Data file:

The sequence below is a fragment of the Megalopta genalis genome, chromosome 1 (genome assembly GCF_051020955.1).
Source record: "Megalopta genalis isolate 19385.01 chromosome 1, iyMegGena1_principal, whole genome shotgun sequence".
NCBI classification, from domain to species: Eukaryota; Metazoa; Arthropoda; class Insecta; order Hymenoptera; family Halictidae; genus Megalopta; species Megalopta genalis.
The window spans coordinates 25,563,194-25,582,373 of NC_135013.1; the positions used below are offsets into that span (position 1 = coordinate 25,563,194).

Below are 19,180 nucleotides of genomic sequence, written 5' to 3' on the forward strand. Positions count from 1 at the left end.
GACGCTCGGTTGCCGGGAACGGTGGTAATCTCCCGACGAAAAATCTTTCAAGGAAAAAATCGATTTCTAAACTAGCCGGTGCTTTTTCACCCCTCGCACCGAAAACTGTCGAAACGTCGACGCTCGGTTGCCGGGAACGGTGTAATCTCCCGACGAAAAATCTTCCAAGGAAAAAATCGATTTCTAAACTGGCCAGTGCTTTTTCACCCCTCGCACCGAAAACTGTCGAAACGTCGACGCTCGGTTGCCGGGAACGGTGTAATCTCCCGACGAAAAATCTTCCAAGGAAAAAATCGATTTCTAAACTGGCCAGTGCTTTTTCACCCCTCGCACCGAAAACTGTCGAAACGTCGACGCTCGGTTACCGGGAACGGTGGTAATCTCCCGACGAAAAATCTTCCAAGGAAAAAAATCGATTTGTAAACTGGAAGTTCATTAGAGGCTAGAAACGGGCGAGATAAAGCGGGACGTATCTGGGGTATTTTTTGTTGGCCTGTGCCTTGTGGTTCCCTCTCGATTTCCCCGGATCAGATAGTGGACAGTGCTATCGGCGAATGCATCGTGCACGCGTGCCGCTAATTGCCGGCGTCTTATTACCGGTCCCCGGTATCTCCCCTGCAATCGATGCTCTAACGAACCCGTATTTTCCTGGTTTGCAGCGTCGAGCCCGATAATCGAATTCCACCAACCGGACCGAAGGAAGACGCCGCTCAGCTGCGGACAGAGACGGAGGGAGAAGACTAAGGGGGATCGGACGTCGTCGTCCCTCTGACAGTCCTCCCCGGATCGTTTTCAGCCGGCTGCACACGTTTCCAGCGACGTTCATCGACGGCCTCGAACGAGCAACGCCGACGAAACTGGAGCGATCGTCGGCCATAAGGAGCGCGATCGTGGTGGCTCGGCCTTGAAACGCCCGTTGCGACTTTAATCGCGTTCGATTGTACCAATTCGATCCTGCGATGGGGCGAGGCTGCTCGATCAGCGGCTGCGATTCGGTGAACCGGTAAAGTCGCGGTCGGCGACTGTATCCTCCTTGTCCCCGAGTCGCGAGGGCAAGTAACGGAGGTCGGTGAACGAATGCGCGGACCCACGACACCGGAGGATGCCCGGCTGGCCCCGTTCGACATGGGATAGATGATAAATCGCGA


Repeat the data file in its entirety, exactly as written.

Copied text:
The sequence below is a fragment of the Megalopta genalis genome, chromosome 1 (genome assembly GCF_051020955.1).
Source record: "Megalopta genalis isolate 19385.01 chromosome 1, iyMegGena1_principal, whole genome shotgun sequence".
NCBI classification, from domain to species: Eukaryota; Metazoa; Arthropoda; class Insecta; order Hymenoptera; family Halictidae; genus Megalopta; species Megalopta genalis.
The window spans coordinates 25,563,194-25,582,373 of NC_135013.1; the positions used below are offsets into that span (position 1 = coordinate 25,563,194).

Below are 19,180 nucleotides of genomic sequence, written 5' to 3' on the forward strand. Positions count from 1 at the left end.
GACGCTCGGTTGCCGGGAACGGTGGTAATCTCCCGACGAAAAATCTTTCAAGGAAAAAATCGATTTCTAAACTAGCCGGTGCTTTTTCACCCCTCGCACCGAAAACTGTCGAAACGTCGACGCTCGGTTGCCGGGAACGGTGTAATCTCCCGACGAAAAATCTTCCAAGGAAAAAATCGATTTCTAAACTGGCCAGTGCTTTTTCACCCCTCGCACCGAAAACTGTCGAAACGTCGACGCTCGGTTGCCGGGAACGGTGTAATCTCCCGACGAAAAATCTTCCAAGGAAAAAATCGATTTCTAAACTGGCCAGTGCTTTTTCACCCCTCGCACCGAAAACTGTCGAAACGTCGACGCTCGGTTACCGGGAACGGTGGTAATCTCCCGACGAAAAATCTTCCAAGGAAAAAAATCGATTTGTAAACTGGAAGTTCATTAGAGGCTAGAAACGGGCGAGATAAAGCGGGACGTATCTGGGGTATTTTTTGTTGGCCTGTGCCTTGTGGTTCCCTCTCGATTTCCCCGGATCAGATAGTGGACAGTGCTATCGGCGAATGCATCGTGCACGCGTGCCGCTAATTGCCGGCGTCTTATTACCGGTCCCCGGTATCTCCCCTGCAATCGATGCTCTAACGAACCCGTATTTTCCTGGTTTGCAGCGTCGAGCCCGATAATCGAATTCCACCAACCGGACCGAAGGAAGACGCCGCTCAGCTGCGGACAGAGACGGAGGGAGAAGACTAAGGGGGATCGGACGTCGTCGTCCCTCTGACAGTCCTCCCCGGATCGTTTTCAGCCGGCTGCACACGTTTCCAGCGACGTTCATCGACGGCCTCGAACGAGCAACGCCGACGAAACTGGAGCGATCGTCGGCCATAAGGAGCGCGATCGTGGTGGCTCGGCCTTGAAACGCCCGTTGCGACTTTAATCGCGTTCGATTGTACCAATTCGATCCTGCGATGGGGCGAGGCTGCTCGATCAGCGGCTGCGATTCGGTGAACCGGTAAAGTCGCGGTCGGCGACTGTATCCTCCTTGTCCCCGAGTCGCGAGGGCAAGTAACGGAGGTCGGTGAACGAATGCGCGGACCCACGACACCGGAGGATGCCCGGCTGGCCCCGTTCGACATGGGATAGATGATAAATCGCGA